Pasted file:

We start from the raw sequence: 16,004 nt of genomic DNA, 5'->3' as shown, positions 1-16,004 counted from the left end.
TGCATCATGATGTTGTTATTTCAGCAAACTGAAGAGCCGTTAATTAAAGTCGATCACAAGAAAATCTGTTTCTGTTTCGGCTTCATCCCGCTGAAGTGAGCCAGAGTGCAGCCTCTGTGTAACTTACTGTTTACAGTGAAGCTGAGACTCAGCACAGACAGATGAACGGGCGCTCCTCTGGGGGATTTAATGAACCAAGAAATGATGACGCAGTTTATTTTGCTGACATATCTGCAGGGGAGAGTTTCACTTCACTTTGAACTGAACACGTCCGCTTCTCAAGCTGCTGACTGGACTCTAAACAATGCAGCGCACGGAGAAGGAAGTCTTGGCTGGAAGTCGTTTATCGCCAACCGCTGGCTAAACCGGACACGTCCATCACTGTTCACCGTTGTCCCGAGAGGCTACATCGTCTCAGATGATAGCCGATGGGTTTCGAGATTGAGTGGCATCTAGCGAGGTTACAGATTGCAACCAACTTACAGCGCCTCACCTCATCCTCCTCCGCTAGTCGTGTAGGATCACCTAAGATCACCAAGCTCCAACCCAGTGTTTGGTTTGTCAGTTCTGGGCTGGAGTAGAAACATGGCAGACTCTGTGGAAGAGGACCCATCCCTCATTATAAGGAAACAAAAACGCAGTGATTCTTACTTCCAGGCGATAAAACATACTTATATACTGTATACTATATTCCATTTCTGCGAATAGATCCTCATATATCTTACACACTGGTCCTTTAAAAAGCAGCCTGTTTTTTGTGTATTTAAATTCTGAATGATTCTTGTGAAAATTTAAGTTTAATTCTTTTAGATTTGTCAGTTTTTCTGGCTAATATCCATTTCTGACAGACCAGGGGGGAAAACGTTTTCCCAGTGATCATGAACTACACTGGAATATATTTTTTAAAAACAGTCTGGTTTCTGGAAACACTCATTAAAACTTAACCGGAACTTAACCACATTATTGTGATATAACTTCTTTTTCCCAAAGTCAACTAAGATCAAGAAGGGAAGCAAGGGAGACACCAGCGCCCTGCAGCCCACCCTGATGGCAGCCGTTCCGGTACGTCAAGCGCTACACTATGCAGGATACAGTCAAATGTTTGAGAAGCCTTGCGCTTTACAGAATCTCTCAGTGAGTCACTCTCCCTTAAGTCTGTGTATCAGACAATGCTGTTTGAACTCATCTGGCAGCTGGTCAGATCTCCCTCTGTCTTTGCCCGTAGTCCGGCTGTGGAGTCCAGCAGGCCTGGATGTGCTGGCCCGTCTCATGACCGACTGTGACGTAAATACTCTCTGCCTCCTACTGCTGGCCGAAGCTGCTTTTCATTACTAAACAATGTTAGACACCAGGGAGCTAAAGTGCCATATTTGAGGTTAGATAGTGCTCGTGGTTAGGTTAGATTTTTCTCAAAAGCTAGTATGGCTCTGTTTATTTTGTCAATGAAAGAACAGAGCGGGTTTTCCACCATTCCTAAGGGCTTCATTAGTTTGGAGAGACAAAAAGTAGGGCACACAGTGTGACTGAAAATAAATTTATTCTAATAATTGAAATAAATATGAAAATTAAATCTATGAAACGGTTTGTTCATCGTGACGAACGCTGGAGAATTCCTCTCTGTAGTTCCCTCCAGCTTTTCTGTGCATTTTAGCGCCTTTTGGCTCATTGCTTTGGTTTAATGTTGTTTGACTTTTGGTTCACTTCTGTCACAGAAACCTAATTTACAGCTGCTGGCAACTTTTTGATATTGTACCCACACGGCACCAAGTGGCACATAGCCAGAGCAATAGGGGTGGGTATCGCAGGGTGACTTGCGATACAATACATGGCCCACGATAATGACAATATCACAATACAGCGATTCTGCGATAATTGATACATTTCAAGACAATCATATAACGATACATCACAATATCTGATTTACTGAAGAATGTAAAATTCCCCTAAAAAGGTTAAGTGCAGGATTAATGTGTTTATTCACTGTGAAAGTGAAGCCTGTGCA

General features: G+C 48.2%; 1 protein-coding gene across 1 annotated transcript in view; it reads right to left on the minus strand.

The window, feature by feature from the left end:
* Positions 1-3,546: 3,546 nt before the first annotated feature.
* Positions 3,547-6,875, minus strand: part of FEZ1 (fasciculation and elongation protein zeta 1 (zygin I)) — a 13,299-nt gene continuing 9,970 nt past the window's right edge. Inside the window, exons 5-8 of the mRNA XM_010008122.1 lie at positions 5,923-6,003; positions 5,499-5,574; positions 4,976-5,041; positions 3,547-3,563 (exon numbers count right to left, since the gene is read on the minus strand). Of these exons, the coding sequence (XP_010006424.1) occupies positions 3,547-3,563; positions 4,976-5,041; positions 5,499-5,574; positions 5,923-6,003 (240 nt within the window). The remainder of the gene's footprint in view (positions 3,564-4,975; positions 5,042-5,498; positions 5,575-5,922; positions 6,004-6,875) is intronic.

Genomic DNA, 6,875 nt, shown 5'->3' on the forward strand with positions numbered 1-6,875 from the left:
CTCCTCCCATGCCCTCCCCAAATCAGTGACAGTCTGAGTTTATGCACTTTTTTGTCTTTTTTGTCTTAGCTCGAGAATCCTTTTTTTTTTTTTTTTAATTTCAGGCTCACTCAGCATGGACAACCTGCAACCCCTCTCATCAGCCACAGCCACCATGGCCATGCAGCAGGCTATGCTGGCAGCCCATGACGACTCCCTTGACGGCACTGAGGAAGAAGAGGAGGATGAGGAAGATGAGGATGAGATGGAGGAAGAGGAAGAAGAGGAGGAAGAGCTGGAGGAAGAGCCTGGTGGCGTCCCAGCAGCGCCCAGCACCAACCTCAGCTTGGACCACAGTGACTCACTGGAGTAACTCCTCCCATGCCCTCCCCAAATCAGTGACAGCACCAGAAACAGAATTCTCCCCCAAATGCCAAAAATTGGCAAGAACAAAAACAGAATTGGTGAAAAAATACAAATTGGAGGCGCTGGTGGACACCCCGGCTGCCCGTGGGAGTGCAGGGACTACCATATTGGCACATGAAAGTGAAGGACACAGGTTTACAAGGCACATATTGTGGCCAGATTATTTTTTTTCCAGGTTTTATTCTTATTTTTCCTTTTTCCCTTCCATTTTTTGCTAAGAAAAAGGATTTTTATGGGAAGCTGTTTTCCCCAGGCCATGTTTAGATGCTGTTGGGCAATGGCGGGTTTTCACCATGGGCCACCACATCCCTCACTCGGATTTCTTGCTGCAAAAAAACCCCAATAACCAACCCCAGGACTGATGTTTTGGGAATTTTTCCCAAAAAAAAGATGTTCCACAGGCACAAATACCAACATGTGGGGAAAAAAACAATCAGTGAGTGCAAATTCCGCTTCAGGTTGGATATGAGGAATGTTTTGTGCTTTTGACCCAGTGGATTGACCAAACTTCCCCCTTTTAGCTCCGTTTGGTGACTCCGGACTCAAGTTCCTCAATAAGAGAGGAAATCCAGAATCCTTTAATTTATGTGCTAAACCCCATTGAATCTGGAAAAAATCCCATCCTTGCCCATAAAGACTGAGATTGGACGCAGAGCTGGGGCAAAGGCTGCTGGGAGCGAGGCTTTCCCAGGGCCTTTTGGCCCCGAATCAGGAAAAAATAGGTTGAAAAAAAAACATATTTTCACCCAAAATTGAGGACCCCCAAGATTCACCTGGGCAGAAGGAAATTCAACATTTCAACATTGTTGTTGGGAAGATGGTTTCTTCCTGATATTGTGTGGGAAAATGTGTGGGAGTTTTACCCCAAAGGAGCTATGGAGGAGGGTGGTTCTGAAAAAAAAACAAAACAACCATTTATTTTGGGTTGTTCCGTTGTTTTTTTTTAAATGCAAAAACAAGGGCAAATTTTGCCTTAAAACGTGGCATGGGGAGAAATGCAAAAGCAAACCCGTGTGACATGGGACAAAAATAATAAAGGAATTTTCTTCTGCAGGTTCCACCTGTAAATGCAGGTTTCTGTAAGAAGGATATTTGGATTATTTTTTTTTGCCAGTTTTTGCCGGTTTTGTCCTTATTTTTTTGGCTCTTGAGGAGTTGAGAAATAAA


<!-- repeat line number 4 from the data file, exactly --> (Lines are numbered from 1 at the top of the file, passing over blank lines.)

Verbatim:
The window, feature by feature from the left end: